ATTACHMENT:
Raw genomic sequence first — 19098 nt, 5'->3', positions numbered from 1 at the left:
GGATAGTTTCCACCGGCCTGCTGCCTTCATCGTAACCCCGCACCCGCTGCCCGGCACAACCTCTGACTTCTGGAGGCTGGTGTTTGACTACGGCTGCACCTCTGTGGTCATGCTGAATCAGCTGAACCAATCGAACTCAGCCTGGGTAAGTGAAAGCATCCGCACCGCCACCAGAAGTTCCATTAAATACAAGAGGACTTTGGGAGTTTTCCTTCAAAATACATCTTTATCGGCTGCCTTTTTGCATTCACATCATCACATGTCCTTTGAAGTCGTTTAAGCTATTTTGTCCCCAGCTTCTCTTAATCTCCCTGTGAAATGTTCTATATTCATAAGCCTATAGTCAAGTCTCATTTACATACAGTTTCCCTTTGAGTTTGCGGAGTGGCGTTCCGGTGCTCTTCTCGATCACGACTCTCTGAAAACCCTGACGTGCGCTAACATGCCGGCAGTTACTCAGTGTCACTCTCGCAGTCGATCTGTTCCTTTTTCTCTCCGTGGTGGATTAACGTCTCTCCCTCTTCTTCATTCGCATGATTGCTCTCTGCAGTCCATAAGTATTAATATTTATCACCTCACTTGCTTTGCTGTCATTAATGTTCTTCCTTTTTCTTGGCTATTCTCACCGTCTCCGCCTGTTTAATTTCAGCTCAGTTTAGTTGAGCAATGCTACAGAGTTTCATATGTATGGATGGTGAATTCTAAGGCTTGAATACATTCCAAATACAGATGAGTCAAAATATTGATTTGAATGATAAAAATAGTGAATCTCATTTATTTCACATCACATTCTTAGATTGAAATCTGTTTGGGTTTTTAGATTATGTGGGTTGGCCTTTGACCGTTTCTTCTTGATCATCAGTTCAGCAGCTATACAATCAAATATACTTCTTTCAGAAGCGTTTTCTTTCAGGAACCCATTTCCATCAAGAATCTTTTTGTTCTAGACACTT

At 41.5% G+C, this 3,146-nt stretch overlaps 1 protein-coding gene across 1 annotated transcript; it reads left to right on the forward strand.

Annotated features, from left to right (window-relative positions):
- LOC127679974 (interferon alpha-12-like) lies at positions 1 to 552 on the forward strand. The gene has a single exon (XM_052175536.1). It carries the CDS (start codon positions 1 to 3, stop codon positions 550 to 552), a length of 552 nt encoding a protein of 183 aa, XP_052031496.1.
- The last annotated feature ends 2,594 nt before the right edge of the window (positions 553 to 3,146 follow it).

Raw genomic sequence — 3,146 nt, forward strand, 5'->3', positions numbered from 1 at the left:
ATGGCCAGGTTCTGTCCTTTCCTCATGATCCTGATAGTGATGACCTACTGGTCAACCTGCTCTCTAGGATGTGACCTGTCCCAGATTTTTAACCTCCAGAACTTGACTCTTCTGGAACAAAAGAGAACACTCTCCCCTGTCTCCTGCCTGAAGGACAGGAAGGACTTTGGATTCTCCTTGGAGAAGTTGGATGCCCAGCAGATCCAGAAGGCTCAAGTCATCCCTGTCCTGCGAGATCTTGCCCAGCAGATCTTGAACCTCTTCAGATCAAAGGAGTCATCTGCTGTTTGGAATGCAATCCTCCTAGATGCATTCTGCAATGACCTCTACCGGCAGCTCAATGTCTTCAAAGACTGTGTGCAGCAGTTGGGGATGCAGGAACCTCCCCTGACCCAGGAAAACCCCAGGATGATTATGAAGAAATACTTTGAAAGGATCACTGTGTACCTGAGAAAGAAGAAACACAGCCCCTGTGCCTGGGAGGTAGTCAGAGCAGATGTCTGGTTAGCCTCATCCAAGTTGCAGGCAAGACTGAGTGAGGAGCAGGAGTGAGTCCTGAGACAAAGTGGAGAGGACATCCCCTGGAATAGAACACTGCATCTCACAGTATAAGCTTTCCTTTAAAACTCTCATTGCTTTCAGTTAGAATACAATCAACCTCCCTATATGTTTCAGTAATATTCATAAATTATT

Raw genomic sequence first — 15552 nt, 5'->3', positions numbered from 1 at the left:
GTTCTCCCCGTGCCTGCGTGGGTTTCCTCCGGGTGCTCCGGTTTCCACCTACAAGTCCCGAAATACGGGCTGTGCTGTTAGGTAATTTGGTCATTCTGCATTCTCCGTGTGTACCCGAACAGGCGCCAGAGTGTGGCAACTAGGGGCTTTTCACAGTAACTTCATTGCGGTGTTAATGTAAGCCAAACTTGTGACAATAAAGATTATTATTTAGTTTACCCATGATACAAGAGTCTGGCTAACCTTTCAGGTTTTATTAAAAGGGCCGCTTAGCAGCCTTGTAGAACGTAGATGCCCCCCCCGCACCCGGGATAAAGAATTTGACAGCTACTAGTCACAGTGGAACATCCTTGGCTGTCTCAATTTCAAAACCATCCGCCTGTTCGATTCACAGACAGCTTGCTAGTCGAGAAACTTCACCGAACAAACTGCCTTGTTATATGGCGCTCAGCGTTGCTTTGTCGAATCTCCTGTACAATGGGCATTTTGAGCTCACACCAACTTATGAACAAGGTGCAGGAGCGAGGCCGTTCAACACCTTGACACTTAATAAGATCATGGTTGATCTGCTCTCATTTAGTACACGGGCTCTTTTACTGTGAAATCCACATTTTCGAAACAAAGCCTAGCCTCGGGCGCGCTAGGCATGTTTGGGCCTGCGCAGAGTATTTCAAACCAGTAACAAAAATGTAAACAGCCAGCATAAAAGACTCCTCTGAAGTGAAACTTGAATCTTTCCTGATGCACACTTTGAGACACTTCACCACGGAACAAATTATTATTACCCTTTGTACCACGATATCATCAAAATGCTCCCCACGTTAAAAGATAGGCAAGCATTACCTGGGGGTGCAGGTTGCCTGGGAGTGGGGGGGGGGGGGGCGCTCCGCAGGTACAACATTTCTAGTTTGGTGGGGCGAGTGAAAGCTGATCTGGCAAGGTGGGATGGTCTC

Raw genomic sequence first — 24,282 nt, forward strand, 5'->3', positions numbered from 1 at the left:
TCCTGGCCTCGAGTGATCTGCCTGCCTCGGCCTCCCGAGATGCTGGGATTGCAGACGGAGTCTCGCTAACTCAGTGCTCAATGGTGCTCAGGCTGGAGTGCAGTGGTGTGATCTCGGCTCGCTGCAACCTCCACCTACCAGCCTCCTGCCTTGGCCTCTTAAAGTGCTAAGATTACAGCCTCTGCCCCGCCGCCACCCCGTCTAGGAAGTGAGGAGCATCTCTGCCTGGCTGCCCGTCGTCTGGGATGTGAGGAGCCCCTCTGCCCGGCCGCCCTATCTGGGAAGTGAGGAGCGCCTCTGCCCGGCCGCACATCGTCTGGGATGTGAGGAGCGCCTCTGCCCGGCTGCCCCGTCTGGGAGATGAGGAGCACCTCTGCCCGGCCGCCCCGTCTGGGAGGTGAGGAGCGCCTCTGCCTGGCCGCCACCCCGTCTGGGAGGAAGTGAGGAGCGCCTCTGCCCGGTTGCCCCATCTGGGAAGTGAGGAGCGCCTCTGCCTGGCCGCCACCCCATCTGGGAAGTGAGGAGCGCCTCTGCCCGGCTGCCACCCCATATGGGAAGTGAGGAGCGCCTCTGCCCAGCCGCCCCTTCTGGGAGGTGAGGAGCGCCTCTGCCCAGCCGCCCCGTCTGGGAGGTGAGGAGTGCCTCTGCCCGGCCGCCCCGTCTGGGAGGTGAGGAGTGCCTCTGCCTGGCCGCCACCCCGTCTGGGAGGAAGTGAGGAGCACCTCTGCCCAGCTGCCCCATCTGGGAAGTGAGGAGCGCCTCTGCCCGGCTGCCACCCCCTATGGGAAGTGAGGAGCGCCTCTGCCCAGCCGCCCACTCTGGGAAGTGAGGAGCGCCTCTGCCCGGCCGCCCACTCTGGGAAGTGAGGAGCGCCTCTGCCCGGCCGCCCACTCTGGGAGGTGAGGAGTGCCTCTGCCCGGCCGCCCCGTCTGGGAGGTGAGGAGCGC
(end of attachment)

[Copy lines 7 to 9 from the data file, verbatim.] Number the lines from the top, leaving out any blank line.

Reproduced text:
Raw genomic sequence — 3,146 nt, forward strand, 5'->3', positions numbered from 1 at the left:
ATGGCCAGGTTCTGTCCTTTCCTCATGATCCTGATAGTGATGACCTACTGGTCAACCTGCTCTCTAGGATGTGACCTGTCCCAGATTTTTAACCTCCAGAACTTGACTCTTCTGGAACAAAAGAGAACACTCTCCCCTGTCTCCTGCCTGAAGGACAGGAAGGACTTTGGATTCTCCTTGGAGAAGTTGGATGCCCAGCAGATCCAGAAGGCTCAAGTCATCCCTGTCCTGCGAGATCTTGCCCAGCAGATCTTGAACCTCTTCAGATCAAAGGAGTCATCTGCTGTTTGGAATGCAATCCTCCTAGATGCATTCTGCAATGACCTCTACCGGCAGCTCAATGTCTTCAAAGACTGTGTGCAGCAGTTGGGGATGCAGGAACCTCCCCTGACCCAGGAAAACCCCAGGATGATTATGAAGAAATACTTTGAAAGGATCACTGTGTACCTGAGAAAGAAGAAACACAGCCCCTGTGCCTGGGAGGTAGTCAGAGCAGATGTCTGGTTAGCCTCATCCAAGTTGCAGGCAAGACTGAGTGAGGAGCAGGAGTGAGTCCTGAGACAAAGTGGAGAGGACATCCCCTGGAATAGAACACTGCATCTCACAGTATAAGCTTTCCTTTAAAACTCTCATTGCTTTCAGTTAGAATACAATCAACCTCCCTATATGTTTCAGTAATATTCATAAATTATT

Raw genomic sequence first — 15552 nt, 5'->3', positions numbered from 1 at the left: